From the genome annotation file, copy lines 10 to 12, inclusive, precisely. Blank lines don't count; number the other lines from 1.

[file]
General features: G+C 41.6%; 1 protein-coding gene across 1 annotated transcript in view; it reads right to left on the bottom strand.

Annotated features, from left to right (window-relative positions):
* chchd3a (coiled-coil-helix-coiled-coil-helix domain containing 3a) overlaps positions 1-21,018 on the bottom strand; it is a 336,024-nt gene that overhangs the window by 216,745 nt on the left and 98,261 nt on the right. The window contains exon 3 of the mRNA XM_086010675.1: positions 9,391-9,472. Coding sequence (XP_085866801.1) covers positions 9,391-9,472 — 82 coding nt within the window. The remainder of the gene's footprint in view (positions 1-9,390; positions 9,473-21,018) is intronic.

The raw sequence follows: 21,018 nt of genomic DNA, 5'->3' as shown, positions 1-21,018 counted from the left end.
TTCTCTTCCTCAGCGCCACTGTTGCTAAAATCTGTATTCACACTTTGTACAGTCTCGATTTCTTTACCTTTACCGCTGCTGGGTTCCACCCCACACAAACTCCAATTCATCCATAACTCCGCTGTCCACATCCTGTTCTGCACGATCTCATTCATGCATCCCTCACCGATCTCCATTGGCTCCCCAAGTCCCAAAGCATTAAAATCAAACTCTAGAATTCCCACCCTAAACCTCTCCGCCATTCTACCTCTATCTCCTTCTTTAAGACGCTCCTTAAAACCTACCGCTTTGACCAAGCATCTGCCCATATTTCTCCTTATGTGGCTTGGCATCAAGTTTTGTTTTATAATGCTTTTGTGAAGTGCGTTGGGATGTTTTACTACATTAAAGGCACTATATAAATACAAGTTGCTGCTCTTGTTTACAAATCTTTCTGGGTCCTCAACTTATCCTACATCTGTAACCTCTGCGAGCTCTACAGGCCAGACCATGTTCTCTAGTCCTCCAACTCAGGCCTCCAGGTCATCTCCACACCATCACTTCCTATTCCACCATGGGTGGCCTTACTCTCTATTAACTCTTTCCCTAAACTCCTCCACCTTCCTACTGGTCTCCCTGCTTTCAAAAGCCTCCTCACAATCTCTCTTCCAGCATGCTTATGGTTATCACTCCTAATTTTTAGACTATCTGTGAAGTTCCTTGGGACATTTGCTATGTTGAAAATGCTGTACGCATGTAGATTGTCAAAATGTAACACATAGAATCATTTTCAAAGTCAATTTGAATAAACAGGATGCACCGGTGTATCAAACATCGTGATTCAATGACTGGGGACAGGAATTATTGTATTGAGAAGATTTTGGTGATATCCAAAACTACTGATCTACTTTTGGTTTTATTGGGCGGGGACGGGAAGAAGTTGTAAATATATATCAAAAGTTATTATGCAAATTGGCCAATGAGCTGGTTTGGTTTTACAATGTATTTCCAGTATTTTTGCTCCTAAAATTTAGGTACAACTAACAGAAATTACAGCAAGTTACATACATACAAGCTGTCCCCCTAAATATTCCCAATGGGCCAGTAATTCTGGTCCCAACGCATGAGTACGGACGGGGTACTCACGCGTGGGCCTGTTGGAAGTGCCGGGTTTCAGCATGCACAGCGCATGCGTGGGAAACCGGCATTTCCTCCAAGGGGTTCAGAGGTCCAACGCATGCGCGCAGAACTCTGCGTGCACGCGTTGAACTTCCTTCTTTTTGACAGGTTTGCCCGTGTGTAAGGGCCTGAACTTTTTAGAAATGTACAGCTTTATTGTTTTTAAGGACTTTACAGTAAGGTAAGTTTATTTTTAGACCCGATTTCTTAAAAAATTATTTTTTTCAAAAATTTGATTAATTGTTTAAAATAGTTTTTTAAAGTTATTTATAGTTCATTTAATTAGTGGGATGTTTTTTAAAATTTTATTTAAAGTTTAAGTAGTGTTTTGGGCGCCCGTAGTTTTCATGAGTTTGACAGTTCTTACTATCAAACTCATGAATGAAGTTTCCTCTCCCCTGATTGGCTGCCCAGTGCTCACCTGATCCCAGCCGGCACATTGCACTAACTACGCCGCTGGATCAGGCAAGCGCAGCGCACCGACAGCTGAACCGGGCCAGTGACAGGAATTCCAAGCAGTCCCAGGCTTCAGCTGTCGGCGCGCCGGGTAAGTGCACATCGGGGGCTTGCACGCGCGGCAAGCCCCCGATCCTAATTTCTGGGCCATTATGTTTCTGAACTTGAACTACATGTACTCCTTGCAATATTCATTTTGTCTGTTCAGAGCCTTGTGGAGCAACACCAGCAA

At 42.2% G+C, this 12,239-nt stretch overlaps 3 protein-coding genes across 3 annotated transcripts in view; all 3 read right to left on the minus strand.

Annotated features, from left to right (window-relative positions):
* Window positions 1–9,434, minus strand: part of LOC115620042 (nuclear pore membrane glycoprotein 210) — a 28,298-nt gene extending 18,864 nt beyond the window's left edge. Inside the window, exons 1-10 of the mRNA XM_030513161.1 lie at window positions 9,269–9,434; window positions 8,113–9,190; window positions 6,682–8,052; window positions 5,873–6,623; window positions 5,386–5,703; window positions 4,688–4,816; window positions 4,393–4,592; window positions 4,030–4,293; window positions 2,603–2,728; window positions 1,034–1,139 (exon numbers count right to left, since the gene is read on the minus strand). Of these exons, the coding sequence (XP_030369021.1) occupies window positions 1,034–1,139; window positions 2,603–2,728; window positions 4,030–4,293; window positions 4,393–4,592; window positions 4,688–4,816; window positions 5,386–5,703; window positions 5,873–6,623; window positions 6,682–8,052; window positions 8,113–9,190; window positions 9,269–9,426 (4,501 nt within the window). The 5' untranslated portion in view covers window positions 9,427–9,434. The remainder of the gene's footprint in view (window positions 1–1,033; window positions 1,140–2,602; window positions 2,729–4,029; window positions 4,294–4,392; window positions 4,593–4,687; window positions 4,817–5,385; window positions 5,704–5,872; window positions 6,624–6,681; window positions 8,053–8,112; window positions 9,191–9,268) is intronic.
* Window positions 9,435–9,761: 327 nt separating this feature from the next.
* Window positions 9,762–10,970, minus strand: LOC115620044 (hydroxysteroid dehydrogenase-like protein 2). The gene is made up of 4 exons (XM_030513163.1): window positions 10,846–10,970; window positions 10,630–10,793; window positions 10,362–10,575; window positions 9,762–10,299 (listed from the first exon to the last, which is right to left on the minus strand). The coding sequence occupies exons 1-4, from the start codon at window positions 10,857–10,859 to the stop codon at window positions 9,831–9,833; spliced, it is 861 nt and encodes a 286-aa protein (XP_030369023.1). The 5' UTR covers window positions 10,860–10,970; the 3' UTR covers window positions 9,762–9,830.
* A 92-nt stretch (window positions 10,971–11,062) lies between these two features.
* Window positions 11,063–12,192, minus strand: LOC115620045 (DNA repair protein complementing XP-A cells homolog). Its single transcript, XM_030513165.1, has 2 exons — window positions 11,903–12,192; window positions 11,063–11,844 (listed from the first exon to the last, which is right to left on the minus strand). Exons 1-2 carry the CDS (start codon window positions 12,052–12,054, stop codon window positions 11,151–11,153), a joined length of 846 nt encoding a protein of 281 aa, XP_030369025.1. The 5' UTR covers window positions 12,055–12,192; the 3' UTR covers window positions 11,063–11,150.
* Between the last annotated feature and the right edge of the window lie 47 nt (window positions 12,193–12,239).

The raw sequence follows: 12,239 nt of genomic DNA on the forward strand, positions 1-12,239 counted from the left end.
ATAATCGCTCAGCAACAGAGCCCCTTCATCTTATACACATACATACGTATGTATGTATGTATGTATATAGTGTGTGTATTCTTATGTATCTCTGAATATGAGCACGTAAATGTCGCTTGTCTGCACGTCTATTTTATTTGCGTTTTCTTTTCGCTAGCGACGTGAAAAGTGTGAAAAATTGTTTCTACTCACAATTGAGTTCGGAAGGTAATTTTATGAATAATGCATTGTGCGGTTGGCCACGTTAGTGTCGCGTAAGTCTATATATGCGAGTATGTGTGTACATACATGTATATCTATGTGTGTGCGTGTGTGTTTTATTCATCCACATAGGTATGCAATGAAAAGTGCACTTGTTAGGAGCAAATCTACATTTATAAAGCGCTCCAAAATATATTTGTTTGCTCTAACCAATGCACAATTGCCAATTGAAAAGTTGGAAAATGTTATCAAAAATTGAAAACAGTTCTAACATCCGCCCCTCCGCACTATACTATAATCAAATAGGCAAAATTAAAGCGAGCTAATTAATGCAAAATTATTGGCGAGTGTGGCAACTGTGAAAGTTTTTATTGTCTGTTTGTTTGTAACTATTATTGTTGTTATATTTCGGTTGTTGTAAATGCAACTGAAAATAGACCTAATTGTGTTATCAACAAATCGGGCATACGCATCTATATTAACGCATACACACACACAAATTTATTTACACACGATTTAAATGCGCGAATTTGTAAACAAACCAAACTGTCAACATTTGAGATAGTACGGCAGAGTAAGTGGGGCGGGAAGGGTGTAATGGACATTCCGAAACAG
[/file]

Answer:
* Window positions 9,762–10,970, minus strand: LOC115620044 (hydroxysteroid dehydrogenase-like protein 2). The gene is made up of 4 exons (XM_030513163.1): window positions 10,846–10,970; window positions 10,630–10,793; window positions 10,362–10,575; window positions 9,762–10,299 (listed from the first exon to the last, which is right to left on the minus strand). The coding sequence occupies exons 1-4, from the start codon at window positions 10,857–10,859 to the stop codon at window positions 9,831–9,833; spliced, it is 861 nt and encodes a 286-aa protein (XP_030369023.1). The 5' UTR covers window positions 10,860–10,970; the 3' UTR covers window positions 9,762–9,830.
* A 92-nt stretch (window positions 10,971–11,062) lies between these two features.
* Window positions 11,063–12,192, minus strand: LOC115620045 (DNA repair protein complementing XP-A cells homolog). Its single transcript, XM_030513165.1, has 2 exons — window positions 11,903–12,192; window positions 11,063–11,844 (listed from the first exon to the last, which is right to left on the minus strand). Exons 1-2 carry the CDS (start codon window positions 12,052–12,054, stop codon window positions 11,151–11,153), a joined length of 846 nt encoding a protein of 281 aa, XP_030369025.1. The 5' UTR covers window positions 12,055–12,192; the 3' UTR covers window positions 11,063–11,150.